KARLSRUHE, Germany (Reuters) - Terminally ill patients on life support should have the right to die if they want to, Germany’s highest civil court said on Friday in a landmark ruling on assisted suicide.
After years of debate in Germany over euthanasia, the Federal Court of Justice upheld an appeal by a lawyer, Wolfgang Putz, who was convicted last year of attempted manslaughter for advising a woman to help her mother die.
The court ruled that those caring for the patient should cut off life support if the patient willed it.
Cheers broke out in the courtroom in the southwestern city of Karlsruhe when judges read out the decision, which legal experts and doctors hailed as a watershed ruling.
“Today’s ruling gives legal clarity on a fundamental question in the conflict over what is permissible in the passive sense, and prohibited in the active sense, on assisted suicide,” Justice Minister Sabine Leutheusser-Schnarrenberger said.
“This is about a person’s right to decide, and hence touches upon a key question of how to live with dignity.”
According to media reports, the elderly woman had told her daughter she did not want her life to be prolonged artificially before she slipped into a coma after a cerebral hemorrhage in 2002. There was no written record of this.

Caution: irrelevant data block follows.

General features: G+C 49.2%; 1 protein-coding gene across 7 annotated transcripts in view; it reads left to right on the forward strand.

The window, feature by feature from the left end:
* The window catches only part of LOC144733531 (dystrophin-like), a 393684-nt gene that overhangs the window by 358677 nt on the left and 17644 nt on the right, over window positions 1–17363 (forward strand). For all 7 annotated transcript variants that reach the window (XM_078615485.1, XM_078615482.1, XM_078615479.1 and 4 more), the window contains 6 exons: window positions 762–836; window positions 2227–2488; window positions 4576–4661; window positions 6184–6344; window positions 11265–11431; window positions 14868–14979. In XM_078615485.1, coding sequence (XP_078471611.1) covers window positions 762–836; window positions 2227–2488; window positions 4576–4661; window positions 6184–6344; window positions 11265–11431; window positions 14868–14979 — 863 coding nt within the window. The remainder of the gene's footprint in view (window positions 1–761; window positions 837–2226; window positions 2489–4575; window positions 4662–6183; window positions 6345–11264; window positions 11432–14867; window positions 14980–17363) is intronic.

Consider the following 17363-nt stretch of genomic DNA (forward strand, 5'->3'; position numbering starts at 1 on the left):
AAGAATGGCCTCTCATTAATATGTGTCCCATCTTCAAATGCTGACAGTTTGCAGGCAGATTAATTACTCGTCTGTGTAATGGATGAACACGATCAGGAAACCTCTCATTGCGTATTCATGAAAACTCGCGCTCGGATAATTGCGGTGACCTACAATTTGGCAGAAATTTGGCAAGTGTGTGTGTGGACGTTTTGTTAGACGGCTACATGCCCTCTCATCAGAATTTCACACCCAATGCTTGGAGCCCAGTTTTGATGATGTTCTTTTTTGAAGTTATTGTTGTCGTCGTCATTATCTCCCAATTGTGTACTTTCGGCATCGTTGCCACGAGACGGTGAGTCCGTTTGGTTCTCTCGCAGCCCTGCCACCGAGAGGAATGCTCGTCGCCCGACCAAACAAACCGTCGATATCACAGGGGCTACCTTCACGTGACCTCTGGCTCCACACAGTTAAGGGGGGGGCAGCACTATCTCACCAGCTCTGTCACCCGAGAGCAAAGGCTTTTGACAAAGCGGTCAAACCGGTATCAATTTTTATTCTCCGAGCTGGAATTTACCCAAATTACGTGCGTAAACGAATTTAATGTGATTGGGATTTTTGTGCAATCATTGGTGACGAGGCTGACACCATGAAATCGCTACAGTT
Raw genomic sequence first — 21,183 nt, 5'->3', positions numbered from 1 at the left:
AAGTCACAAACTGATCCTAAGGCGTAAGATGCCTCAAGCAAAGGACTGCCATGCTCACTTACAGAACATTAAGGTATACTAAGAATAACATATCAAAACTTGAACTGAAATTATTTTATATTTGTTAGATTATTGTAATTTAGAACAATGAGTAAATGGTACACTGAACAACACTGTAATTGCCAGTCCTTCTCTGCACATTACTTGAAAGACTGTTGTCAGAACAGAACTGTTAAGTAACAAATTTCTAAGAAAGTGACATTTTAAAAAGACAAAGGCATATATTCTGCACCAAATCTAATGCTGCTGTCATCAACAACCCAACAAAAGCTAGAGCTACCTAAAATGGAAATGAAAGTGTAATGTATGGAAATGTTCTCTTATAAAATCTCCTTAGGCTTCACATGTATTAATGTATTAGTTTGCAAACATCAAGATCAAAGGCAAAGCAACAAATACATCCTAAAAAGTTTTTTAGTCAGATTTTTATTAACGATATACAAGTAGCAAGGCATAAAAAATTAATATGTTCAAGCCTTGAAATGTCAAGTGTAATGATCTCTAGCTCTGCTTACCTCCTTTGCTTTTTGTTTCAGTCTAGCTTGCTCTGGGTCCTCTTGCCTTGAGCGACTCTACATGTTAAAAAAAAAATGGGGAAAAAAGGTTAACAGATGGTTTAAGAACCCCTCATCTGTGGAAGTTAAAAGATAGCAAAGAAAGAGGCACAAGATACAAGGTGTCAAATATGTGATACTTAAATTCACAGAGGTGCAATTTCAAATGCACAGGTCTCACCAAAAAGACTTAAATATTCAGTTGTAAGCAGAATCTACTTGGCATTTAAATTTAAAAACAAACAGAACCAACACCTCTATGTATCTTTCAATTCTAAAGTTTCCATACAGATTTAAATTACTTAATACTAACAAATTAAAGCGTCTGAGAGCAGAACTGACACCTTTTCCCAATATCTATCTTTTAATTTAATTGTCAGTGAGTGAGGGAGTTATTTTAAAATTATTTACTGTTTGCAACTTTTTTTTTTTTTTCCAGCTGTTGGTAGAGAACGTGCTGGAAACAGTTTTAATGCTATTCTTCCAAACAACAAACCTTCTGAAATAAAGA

Acting on the lawyer’s advice, the woman cut the feeding tube keeping her mother alive. The tube was later replaced but the woman died two weeks later.
The daughter and the lawyer were charged with attempted manslaughter. A district court imposed a nine-month suspended sentence on the lawyer, but the daughter was acquitted.
Euthanasia is a particularly sensitive subject in Germany because of mass killings of the physically and mentally handicapped carried out during the rule of Nazi leader Adolf Hitler.
Assisted suicide has been allowed in Switzerland since the 1940s if performed by a non-physician who has no vested interest in the death. Euthanasia is legal only in the Netherlands, Luxembourg, Belgium, and the U.S. state of Oregon.
Writing by Dave Graham; editing by Andrew Dobbie